How To Get Away With Murder Stay Strong, Mama Review
How to Get Away with Murder: Season 4, Episode 6: Stay Strong, Mama accomplishes a real feat by finding the perfect balance between its myriad storylines.
For much of its run, the show has had to contend with a recurring problem: lack of focus due to too much going on. While having any number of plots and subplots going on certainly added to the excitement of the show, it also made it a bit overwhelming for viewers to keep up with everything that happened and make sense of it. Not only this, but the frantic pacing of episodes made it all the harder to stay on top of the program’s story.
Yet this hasn’t really been the case this season. In fact, things have been moving at a much more manageable pace so far, and Thursday night’s episode was no exception. It’s tempting to call it “slow” like previous installments this season and unlike ones from prior seasons, but it never feels like it since the show keeps us constantly engaged. Whether it’s Annalise’s (Viola Davis) crusade to get justice for disadvantaged clients or Michaela’s (Aja Naomi King) efforts to ingratiate herself to her new boss (Amirah Vann) at Caplan and Gold, the episode holds our attention yet never feels like it’s putting too much on us.
Amazingly, the program finds time to not only flesh out secondary characters but to do so well. Part of the episode is framed around Isaac’s (Jimmy Smits) conversation with his colleague and ex-wife Jacqueline (Kathryn Erbe), which in turn takes us back to sessions Isaac had with Annalise and Bonnie (Liza Weil), giving a story-within-the-story aspect to the program. Isaac’s change from an insufferable hardass to another player in the drama that is Annalise’s life is quick but somehow believable, leaving the audience eager to know how he will figure into the reveal at the end of the season.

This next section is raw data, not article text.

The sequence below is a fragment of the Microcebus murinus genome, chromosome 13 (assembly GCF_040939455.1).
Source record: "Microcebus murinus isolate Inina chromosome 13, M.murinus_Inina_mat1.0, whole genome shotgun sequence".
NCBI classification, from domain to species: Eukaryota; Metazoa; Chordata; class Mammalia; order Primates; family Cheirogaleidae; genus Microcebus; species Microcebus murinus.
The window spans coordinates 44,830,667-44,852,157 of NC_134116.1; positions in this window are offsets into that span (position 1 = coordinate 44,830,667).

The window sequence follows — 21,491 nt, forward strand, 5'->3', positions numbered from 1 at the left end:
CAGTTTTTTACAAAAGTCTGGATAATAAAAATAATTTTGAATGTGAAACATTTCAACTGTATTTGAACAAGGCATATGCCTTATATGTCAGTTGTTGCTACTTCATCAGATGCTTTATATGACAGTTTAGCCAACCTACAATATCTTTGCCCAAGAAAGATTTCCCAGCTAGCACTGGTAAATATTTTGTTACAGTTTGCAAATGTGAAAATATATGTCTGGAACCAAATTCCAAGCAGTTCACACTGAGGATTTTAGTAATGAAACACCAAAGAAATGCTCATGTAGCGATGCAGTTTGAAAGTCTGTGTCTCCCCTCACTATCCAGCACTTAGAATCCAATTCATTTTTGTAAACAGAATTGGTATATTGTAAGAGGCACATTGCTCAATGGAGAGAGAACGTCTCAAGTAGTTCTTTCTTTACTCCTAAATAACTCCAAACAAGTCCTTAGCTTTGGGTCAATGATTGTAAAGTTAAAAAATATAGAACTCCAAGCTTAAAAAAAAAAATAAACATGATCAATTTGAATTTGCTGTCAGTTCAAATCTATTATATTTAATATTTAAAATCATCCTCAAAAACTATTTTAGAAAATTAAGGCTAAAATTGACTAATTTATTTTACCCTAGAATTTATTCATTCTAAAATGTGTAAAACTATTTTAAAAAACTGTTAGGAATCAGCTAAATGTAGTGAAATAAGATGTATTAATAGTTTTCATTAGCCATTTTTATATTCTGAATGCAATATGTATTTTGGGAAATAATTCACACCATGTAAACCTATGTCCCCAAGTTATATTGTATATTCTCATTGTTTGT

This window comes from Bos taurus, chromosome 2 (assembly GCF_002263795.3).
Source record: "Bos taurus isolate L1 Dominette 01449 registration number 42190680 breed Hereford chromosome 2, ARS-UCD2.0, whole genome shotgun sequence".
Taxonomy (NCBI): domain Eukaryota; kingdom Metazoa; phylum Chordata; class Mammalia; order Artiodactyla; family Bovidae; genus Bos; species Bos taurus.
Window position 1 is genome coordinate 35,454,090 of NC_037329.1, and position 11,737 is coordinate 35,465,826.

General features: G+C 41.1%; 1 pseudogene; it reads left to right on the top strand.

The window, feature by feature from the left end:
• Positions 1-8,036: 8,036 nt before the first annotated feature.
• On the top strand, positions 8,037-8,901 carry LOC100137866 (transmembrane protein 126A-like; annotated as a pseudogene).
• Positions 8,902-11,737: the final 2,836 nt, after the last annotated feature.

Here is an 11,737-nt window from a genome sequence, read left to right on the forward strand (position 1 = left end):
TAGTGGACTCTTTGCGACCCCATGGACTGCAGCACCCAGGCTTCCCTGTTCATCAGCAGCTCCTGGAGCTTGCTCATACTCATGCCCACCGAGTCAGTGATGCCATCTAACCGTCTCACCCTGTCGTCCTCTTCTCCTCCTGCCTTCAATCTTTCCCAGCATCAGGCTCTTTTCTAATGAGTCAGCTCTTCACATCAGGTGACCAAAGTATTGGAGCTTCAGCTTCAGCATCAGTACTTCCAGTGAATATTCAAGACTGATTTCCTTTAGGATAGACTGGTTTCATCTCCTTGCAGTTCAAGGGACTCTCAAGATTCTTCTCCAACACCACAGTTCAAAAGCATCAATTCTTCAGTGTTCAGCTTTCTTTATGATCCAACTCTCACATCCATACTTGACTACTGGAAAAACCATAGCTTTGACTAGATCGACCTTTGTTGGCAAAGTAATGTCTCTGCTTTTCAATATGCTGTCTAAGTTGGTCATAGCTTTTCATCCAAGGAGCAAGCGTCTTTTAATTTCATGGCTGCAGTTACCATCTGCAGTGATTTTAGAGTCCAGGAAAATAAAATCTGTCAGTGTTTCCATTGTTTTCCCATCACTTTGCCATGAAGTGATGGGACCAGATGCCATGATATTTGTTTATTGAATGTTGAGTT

Asher (Matt McGorry) also shines in a surprisingly hefty subplot that deals with his frustration about being left out of the Keating Five’s decision-making process. This comes to a head when he confronts Michaela about lying to him regarding her visits to Laurel (Karla Souza), angrily declaring “People who love each other don’t lie to each other.” Coming from a buffoon like Asher, one would expect it to come off as cornballish and cliched, but McGorry injects the perfect amount of hurt in what might be the most potent line he has delivered in his time on How to Get Away with Murder.
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